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Re: CSS3 Text and UAX14

From: fantasai <fantasai.lists@inkedblade.net>
Date: Wed, 21 Feb 2007 14:11:40 +1300
Message-ID: <45DB9C4C.1000907@inkedblade.net>
To: Asmus Freytag <asmusf@ix.netcom.com>
CC: "Paul Nelson (ATC)" <paulnel@winse.microsoft.com>, www-style@w3.org, WWW International <www-international@w3.org>, unicode@unicode.org

Asmus Freytag wrote:
> 
> On 2/20/2007 3:55 AM, Paul Nelson (ATC) wrote:
>> 
>> The only place where I see problems with the SP definition are in the 
>> PRE situation where we are keeping the widths of all spaces 
>> explicitly. In this case are we really tailoring the line breaking 
>> class of the character?   
>
> I think PRE is not an issue. The only time you get an issue is when you 
> use "CRT-style" line breaking at a fixed column so that SP can get 
> wrapped to the head of a new line. CRT-style line breaking is clearly 
> not UAX-14 compliant, and should therefore be labeled as such (an 
> non-UAX14 compliant mode with special behavior)

Well, SP can get wrapped to the head of a new line in the following
case as well:

   <p>Some <code> </code> <code> </code> text with spaces.</p>

where
   code { white-space: pre; }

In this case the spaces in <code> can get wrapped to the front of
the line.

Also, I think UAX14 should allow wrapping within space sequences
generally: it can be useful in some editing contexts to wrap spaces
that don't fit so that the author is aware of them and can delete
excess spaces if necessary. If they disappear off the end of the
line, then it's hard to notice that they're there.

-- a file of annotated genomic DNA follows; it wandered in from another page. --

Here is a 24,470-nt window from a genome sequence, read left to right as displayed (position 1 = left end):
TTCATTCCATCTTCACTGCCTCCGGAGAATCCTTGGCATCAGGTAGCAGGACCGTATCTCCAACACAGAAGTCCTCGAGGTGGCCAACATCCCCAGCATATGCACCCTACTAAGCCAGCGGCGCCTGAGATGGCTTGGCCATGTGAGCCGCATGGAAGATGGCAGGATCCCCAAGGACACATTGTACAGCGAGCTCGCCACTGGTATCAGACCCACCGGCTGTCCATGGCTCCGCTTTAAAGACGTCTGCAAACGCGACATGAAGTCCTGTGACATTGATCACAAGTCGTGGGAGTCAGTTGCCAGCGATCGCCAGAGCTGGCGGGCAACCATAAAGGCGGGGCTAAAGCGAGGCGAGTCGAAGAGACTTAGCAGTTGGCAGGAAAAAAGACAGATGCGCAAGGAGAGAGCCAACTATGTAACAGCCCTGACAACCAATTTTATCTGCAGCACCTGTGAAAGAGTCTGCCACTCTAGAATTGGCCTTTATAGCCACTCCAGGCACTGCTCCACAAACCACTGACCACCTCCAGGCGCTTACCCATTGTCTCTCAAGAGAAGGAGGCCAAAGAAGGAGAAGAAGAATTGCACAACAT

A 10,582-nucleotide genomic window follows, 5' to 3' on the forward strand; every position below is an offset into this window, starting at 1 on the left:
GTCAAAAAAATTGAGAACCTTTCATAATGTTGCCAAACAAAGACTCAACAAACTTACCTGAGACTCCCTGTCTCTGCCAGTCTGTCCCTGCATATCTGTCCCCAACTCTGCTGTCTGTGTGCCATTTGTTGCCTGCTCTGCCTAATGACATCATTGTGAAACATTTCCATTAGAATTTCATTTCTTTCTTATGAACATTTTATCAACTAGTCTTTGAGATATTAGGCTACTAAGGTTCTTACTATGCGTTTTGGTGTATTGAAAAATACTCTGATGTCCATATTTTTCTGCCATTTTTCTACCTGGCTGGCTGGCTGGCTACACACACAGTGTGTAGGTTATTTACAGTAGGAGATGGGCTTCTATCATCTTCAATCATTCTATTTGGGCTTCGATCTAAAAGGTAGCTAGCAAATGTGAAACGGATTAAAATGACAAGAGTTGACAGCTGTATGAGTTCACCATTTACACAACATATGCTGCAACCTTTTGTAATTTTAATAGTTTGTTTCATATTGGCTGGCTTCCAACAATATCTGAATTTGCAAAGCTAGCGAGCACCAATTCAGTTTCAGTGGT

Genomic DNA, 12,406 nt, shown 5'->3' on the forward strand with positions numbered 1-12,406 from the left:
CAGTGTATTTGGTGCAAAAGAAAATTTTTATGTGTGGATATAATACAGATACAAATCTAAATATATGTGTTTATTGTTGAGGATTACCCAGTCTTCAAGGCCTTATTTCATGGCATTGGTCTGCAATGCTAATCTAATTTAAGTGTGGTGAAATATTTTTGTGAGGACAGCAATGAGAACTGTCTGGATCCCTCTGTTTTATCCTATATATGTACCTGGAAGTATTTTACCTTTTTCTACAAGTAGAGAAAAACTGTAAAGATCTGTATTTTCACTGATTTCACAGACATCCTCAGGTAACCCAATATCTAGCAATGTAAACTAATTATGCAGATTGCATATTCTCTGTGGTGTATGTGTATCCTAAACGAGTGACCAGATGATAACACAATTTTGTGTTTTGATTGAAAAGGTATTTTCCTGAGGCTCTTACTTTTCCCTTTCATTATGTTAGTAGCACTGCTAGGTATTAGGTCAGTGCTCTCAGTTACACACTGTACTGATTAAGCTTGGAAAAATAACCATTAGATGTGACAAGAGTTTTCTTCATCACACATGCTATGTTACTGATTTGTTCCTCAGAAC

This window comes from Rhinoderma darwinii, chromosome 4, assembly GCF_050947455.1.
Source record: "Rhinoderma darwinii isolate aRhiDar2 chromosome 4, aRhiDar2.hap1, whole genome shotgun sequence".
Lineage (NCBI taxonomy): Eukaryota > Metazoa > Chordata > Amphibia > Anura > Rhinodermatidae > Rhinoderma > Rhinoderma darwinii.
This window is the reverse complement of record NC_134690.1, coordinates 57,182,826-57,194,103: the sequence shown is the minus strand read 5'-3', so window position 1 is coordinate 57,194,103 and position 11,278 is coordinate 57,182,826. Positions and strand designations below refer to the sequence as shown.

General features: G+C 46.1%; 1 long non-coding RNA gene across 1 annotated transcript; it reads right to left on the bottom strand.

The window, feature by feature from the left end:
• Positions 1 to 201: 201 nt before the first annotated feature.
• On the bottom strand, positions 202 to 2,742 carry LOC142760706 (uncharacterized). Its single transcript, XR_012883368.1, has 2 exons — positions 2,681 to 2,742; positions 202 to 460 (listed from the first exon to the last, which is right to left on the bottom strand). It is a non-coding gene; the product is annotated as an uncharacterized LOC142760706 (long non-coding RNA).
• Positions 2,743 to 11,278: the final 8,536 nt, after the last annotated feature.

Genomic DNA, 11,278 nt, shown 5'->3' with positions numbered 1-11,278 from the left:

> The descriptions in UAX#14 of how the *width* of SPACE characters is 
> handled are informative material on line-layout, not specifications of 
> line-breaking.

Yes, but, as I said before, there is no clear distinction between
normative requirements and informative statements in UAX14. This
makes me very hesitant to include anything more than normative
references to specific parts of UAX 14 that I can be sure won't
cause problems.

Techniques that would help:
* Don't use RFC2119 terms for non-normative statements, and when you
   use them, keep usage consistent with RFC2119.
     Examples that use RFC2119 terms, but not to set normative
     requirements or allowances:
       "URLs are now so common in regular plain text that they must
       be taken into account when assigning general-purpose line
       breaking properties."
       "This is the preferred character to use where words must be
       hyphenated but may not be broken at the hyphen."
       "This may require additional tailorings beyond those considered
       in this section."
* Use either RFC2119 terms or descriptive assertions for normative
   statements.
     Examples of normative statements using RFC2119 terms:
       "The closing character of any set of paired punctuation must
       be kept with the preceding character, and the same applies
       to all forms of wide comma and full stop."
       "For modern text processing these should be treated as line
       break opportunities by default."
     Example of normative descriptive assertion in UAX14:
       "In bidirectional text, line breaks takes are determined before
       applying rule L1 of the Unicode Bidirectional Algorithm [Bidi].
       However, line breaking is strictly independent of directional
       properties of the characters or of any auxiliary information
       determined by the application of rules of that algorithm."
* Don't use sentences that sound like normative descriptive assertions
   for informative statements.
     Examples of self-evidently informative statements:
       "In table headings that use Han ideographs, even extreme amounts
       of intercharacter space commonly occur as short texts are spread
       out across the entire available space to distribute the characters
       evenly from end to end."
       "Many currency signs can appear on both sides, or even the middle,
       of a numeric expression."
     Example of an informative statement(?) that sounds normative:
       "spaces at the end of a line are not measured for fit"


Another problem I've noticed: SP is specified as not tailorable, but it
is left out of the list of non-tailorable character classes in the list
at the top of 6.1. What is the intent of the spec? Can membership in SP
be tailored or not?

~fantasai
Received on Wednesday, 21 February 2007 01:12:10 GMT

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